“My Babe”

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My Baby don’t stand no cheaten my babe, My baby don’t stand no cheaten my babe;

From cotton fields back in ole Mississip, Muddy be the Water, turn Chicago hip, my baby Etta, at last, still the queen.

Muddy Waters ( 1913- 1983 )

Wolf be howlin, Willie a tower, Etta crying Daddy, Minnesota Fat’s a coward…

Money played Chess, was in his soul, Allen Freed the phrase, coined Rock & Roll;

Buried Chuck,with jail house rock…Elvis played the song, took him straight to the top…my babe…

Playing blues, slide guitars best, cried the night they lay Walter to rest, never seen no angel look so sharp,

But, then you never seen no angel playing blues harp…my babe

Everything seemed to die, when Walter went away,
Muddy had no money, Willie still wrote songs for no-one to play;

When from across the sea, a forgotten voice, Willie said Mud, member them lil white English boys?

Mud say, ain’t got no money to fly no plane, Willie said, them boys still loves you for giving them their name;

Want’s us to tour with-em, and play our songs;
And England soon met the boys who set the tone:

Muddy Waters, Willie Dixon, Keith Richards, Mick Jagger, and the Rolling Stones. mY bABe…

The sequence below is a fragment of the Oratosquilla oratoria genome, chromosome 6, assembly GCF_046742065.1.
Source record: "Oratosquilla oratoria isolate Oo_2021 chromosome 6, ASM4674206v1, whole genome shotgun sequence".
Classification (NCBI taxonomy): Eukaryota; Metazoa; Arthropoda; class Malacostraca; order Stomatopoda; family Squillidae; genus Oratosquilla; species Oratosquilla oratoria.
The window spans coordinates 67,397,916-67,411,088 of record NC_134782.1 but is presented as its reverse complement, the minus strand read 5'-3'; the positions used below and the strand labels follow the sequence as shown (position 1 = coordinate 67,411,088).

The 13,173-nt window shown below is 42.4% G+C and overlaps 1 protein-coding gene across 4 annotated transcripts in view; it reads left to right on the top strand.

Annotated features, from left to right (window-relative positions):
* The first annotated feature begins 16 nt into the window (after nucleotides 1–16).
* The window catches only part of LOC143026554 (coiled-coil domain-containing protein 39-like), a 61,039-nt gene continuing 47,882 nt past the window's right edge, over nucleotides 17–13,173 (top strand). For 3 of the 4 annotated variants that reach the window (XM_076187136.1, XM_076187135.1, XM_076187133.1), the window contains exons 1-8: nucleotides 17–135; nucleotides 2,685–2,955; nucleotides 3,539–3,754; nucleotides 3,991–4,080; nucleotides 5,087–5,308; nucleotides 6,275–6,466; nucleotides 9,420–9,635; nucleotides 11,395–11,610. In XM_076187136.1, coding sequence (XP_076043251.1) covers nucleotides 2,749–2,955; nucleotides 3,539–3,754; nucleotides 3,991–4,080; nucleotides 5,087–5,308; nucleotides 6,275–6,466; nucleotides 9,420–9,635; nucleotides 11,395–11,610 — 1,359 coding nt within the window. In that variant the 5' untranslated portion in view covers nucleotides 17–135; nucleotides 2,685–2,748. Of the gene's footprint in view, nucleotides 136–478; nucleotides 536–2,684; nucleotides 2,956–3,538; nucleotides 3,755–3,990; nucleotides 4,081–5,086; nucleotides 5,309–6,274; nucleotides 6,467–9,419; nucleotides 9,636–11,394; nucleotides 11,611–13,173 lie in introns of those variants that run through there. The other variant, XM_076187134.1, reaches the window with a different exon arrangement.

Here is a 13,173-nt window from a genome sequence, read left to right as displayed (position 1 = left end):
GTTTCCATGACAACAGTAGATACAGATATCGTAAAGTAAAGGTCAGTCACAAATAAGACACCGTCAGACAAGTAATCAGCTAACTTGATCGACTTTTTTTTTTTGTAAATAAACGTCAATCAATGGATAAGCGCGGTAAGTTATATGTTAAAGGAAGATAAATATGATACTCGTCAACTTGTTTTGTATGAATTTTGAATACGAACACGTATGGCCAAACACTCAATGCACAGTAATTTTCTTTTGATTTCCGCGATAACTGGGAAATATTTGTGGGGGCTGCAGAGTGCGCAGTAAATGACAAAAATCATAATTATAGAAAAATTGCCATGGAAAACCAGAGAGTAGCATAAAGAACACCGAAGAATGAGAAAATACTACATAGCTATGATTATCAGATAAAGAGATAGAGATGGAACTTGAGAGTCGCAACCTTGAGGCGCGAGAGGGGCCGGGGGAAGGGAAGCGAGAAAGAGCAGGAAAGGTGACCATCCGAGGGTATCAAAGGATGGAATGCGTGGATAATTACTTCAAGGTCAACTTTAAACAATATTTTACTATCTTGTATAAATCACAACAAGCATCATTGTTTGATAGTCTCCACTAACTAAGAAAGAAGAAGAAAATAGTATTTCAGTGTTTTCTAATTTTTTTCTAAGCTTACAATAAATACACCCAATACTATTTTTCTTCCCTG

– 2010


    • Etta James was the epitome of what the blues was really about. Muddy Waters was a share cropper; happy as he could be to continue a life that his daddy laid out before him…Etta James was a Chicago big city, (Harlem Like} prodigy; of someone who never would admit that she was his,,, Daughter…”Minnesota Fats” So once again… I say sing pretty butterfly, Sing…


  1. I’ll have to look into some of those poets work, thanks for sharing that with me. Of course, I can see from your picture that you are white Brad…lol

    But, I know what you mean, there’s no color bearer in your heart,as their is none in mine.When it comes to this, we’re all Blue.
    Hope you have a safe, and happy fourth of July Weekend.
    God Bless you…


  2. I love Muddy Waters.
    This kind of reminds me of Langston Hughes’ poetry.
    His Poems “Dream Deferred” and “Mother to Son” are similar.

    He hung out in a lot of early 20th Century Jazz clubs.
    So he had a lot of his poems come out of Jazz.

    Black Poetry and Jazz were closely linked in the early 20th Century.
    I’m white but I appreciate them and their history none the less.


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